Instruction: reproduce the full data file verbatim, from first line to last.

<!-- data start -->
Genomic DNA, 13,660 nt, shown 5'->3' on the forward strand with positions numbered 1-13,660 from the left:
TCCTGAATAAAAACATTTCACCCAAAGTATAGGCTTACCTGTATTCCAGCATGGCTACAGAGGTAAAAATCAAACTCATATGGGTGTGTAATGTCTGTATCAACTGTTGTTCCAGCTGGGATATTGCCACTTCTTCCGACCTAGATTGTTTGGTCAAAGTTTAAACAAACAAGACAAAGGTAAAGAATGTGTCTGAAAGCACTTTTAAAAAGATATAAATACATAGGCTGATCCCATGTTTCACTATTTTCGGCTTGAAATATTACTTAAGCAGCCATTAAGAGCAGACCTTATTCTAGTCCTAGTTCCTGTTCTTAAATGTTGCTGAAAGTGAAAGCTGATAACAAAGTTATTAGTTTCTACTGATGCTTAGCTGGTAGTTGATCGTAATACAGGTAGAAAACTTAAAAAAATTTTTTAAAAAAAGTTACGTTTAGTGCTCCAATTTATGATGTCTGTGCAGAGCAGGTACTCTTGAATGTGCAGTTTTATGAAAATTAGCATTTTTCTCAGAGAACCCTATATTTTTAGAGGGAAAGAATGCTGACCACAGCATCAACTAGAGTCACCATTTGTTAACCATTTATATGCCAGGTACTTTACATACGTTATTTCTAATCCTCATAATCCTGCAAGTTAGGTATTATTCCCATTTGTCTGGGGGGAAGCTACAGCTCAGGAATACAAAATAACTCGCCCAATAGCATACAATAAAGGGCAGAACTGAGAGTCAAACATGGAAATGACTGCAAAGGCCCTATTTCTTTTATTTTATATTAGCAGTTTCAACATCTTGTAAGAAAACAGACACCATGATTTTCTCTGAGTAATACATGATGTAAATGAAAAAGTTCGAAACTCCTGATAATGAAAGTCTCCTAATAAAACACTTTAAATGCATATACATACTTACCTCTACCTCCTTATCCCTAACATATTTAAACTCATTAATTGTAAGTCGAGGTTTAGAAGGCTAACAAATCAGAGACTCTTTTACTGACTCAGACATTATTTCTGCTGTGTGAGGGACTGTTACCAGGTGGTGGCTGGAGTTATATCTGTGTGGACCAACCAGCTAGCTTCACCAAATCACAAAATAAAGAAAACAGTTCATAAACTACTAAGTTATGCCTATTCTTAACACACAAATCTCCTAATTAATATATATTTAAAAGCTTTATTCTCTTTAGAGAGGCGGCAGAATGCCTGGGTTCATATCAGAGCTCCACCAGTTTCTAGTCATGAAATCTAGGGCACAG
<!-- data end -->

Genomic DNA, 13,660 nt, shown 5'->3' on the forward strand with positions numbered 1-13,660 from the left:
TCCTGAATAAAAACATTTCACCCAAAGTATAGGCTTACCTGTATTCCAGCATGGCTACAGAGGTAAAAATCAAACTCATATGGGTGTGTAATGTCTGTATCAACTGTTGTTCCAGCTGGGATATTGCCACTTCTTCCGACCTAGATTGTTTGGTCAAAGTTTAAACAAACAAGACAAAGGTAAAGAATGTGTCTGAAAGCACTTTTAAAAAGATATAAATACATAGGCTGATCCCATGTTTCACTATTTTCGGCTTGAAATATTACTTAAGCAGCCATTAAGAGCAGACCTTATTCTAGTCCTAGTTCCTGTTCTTAAATGTTGCTGAAAGTGAAAGCTGATAACAAAGTTATTAGTTTCTACTGATGCTTAGCTGGTAGTTGATCGTAATACAGGTAGAAAACTTAAAAAAATTTTTTAAAAAAAGTTACGTTTAGTGCTCCAATTTATGATGTCTGTGCAGAGCAGGTACTCTTGAATGTGCAGTTTTATGAAAATTAGCATTTTTCTCAGAGAACCCTATATTTTTAGAGGGAAAGAATGCTGACCACAGCATCAACTAGAGTCACCATTTGTTAACCATTTATATGCCAGGTACTTTACATACGTTATTTCTAATCCTCATAATCCTGCAAGTTAGGTATTATTCCCATTTGTCTGGGGGGAAGCTACAGCTCAGGAATACAAAATAACTCGCCCAATAGCATACAATAAAGGGCAGAACTGAGAGTCAAACATGGAAATGACTGCAAAGGCCCTATTTCTTTTATTTTATATTAGCAGTTTCAACATCTTGTAAGAAAACAGACACCATGATTTTCTCTGAGTAATACATGATGTAAATGAAAAAGTTCGAAACTCCTGATAATGAAAGTCTCCTAATAAAACACTTTAAATGCATATACATACTTACCTCTACCTCCTTATCCCTAACATATTTAAACTCATTAATTGTAAGTCGAGGTTTAGAAGGCTAACAAATCAGAGACTCTTTTACTGACTCAGACATTATTTCTGCTGTGTGAGGGACTGTTACCAGGTGGTGGCTGGAGTTATATCTGTGTGGACCAACCAGCTAGCTTCACCAAATCACAAAATAAAGAAAACAGTTCATAAACTACTAAGTTATGCCTATTCTTAACACACAAATCTCCTAATTAATATATATTTAAAAGCTTTATTCTCTTTAGAGAGGCGGCAGAATGCCTGGGTTCATATCAGAGCTCCACCAGTTTCTAGTCATGAAATCTAGGGCACAG